Hess, whose overall victory count topped 20 in ’23 with his modified successes, owns two career World of Outlaws Case Late Model series triumphs (2013 at Wayne County Speedway in Orrville, Ohio, and ’21 at Stateline). He’d love to add a Lucas Oil Late Model Dirt Series checkered flag to his resume, but he’s “kind of become a realist” and understands that he it will be difficult to achieve that milestone “if we don’t get (a race) scheduled at one of my good tracks.”

The future for Hess also appeared to have plenty of family racing in it. He said his 9-year-old son, Jackson, is “getting really good in the go-karts”; his 6-year-old daughter “has been playing in the karts”; and he has a 12-year-old nephew and 16-year-old niece who also are into racing.

“I think I could make a good crew chief,” Hess said, looking down the road with a smile.

12:45 p.m. | Good ‘ol Budda

Larry Redenius — better known as Budda, although that single word doesn’t appear on his PRI name tag anymore — is 78 years old but he’s still as deeply involved in dirt-track racing as he’s ever been.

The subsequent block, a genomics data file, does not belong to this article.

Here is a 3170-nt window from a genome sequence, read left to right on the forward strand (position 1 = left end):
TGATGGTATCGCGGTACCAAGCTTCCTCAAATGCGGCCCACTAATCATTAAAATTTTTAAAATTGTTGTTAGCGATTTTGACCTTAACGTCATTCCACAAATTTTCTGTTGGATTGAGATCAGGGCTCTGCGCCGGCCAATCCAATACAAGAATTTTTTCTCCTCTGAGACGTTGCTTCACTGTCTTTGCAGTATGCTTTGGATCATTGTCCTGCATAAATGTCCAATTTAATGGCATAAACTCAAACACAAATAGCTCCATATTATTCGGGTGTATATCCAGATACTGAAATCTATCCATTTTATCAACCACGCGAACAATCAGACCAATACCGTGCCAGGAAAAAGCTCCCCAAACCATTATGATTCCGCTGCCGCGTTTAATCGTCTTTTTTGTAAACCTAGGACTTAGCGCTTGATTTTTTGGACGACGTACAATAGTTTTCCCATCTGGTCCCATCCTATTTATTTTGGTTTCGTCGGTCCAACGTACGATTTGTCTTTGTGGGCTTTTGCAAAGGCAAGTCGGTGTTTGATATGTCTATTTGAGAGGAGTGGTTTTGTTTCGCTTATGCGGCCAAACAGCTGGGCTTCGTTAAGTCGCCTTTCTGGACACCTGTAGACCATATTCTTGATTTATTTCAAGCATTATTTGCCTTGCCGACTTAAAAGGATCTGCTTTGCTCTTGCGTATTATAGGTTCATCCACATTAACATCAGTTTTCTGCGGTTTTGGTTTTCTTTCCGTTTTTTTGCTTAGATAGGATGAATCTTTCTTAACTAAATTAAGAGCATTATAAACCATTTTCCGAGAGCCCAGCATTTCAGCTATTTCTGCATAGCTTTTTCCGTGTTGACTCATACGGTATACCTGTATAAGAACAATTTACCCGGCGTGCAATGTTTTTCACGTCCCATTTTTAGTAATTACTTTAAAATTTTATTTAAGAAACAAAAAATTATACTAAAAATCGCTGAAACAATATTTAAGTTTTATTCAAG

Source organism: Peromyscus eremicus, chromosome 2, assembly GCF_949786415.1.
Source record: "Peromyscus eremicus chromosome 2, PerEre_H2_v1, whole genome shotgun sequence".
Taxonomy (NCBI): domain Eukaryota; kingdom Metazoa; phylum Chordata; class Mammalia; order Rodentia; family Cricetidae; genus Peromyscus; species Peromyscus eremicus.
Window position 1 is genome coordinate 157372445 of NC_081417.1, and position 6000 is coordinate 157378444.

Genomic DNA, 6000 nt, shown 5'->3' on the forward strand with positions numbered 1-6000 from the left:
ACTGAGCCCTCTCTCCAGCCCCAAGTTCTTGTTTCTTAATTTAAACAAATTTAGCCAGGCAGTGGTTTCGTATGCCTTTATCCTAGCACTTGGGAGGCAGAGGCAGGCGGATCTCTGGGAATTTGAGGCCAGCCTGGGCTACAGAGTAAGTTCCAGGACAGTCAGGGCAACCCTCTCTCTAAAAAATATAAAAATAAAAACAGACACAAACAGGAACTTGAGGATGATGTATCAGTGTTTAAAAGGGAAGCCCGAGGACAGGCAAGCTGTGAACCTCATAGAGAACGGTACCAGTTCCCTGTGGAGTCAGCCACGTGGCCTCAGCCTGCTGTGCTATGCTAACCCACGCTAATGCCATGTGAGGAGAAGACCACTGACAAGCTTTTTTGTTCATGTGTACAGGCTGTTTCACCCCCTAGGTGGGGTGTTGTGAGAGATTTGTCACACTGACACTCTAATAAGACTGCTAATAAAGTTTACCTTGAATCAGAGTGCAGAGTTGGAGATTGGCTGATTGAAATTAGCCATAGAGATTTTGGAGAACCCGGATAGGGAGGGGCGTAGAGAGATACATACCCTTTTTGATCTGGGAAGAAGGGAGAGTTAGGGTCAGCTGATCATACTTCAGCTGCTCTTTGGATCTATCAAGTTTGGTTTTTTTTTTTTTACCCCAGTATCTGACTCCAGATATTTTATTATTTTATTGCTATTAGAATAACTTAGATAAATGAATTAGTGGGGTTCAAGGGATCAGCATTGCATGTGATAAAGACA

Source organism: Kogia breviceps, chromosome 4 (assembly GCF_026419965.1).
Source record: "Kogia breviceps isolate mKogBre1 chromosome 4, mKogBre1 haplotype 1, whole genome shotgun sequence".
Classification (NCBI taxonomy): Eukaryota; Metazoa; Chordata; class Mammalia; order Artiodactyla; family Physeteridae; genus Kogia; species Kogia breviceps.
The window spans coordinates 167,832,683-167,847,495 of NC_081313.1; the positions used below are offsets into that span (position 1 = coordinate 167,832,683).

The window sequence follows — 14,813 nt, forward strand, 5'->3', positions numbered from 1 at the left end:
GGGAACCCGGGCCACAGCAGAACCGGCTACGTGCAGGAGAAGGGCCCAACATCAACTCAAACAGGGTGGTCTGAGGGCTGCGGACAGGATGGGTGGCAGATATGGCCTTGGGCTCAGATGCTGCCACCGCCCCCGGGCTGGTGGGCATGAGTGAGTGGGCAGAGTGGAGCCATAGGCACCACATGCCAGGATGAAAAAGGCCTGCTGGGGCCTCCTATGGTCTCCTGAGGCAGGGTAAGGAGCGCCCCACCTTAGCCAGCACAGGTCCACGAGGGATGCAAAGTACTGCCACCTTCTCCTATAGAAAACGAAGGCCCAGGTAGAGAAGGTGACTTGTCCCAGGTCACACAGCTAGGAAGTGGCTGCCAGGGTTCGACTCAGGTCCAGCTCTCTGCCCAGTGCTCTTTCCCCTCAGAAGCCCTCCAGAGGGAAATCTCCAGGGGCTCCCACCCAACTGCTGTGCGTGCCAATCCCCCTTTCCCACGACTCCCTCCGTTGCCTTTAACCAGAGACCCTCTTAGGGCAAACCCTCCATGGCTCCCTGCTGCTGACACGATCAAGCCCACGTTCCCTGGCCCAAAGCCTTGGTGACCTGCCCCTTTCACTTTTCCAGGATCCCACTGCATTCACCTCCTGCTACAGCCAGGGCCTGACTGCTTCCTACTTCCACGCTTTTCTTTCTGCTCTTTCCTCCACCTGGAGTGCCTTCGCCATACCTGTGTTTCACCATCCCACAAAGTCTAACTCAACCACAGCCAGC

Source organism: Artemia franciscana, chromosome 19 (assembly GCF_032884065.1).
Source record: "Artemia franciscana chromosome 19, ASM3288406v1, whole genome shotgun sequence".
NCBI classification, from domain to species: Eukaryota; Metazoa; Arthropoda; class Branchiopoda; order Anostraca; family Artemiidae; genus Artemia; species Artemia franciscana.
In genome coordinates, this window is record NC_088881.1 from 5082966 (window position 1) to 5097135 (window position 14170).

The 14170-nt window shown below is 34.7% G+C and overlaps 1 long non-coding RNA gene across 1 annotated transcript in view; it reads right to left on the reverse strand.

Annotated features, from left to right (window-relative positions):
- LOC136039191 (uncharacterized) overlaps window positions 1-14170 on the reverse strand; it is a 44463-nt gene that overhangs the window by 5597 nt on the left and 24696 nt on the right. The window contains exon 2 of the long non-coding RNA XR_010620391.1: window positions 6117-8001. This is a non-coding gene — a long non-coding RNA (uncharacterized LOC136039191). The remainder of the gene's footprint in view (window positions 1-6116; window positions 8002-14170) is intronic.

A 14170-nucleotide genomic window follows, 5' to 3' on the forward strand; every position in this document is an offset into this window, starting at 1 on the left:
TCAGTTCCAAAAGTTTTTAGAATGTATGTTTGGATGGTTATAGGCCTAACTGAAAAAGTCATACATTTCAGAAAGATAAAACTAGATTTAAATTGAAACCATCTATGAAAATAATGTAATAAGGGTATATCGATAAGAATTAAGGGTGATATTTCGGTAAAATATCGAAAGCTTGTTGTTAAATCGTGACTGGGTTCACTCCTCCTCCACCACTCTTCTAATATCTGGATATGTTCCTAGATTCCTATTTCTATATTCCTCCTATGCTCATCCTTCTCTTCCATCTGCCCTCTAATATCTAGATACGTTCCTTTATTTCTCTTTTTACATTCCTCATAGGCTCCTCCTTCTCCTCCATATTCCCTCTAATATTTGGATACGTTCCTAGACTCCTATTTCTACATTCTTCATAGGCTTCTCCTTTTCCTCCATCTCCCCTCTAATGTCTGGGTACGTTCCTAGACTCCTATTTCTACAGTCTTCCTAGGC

“I’m still getting around,” Redenius said while sipping from a super-sized gas station coffee cup he bought while on his way to Indianapolis from his hometown of Minonk, Ill. “Still kicking, but not quite as high.”

Redenius operates Budda Bert Transmissions Sales and Service, a business he’s run for decades out of a two-bay garage in Minonk that also boasts a self-service gas station. He first entered the racing game in 1963 and he can’t imagine walking away from it — even though he acknowledged that he probably should slow down his workload.

“I really need to get out of it,” he said of his transmission repair duties. “I need to get somebody in place to take over, because it’s kind of become overwhelming really. They send in ‘em from all over. We probably do 200, 300 (transmission repairs) a year.

“I tell everybody I’m retired, but I ain’t got brains enough to quit.”

Redenius, who spends most of his time during the PRI show at the Bert Transmissions booth where he chats with customers, said he’s deeply involved these days with such Illinois drivers at Bobby Pierce and Ryan Unzicker. But he “tries to help anybody and everybody,” and that’s why he knows so many people in the industry.

“It’s easy to have a friend if you’re a friend,” Budda reasoned.

12:22 p.m. | Feeling more comfortable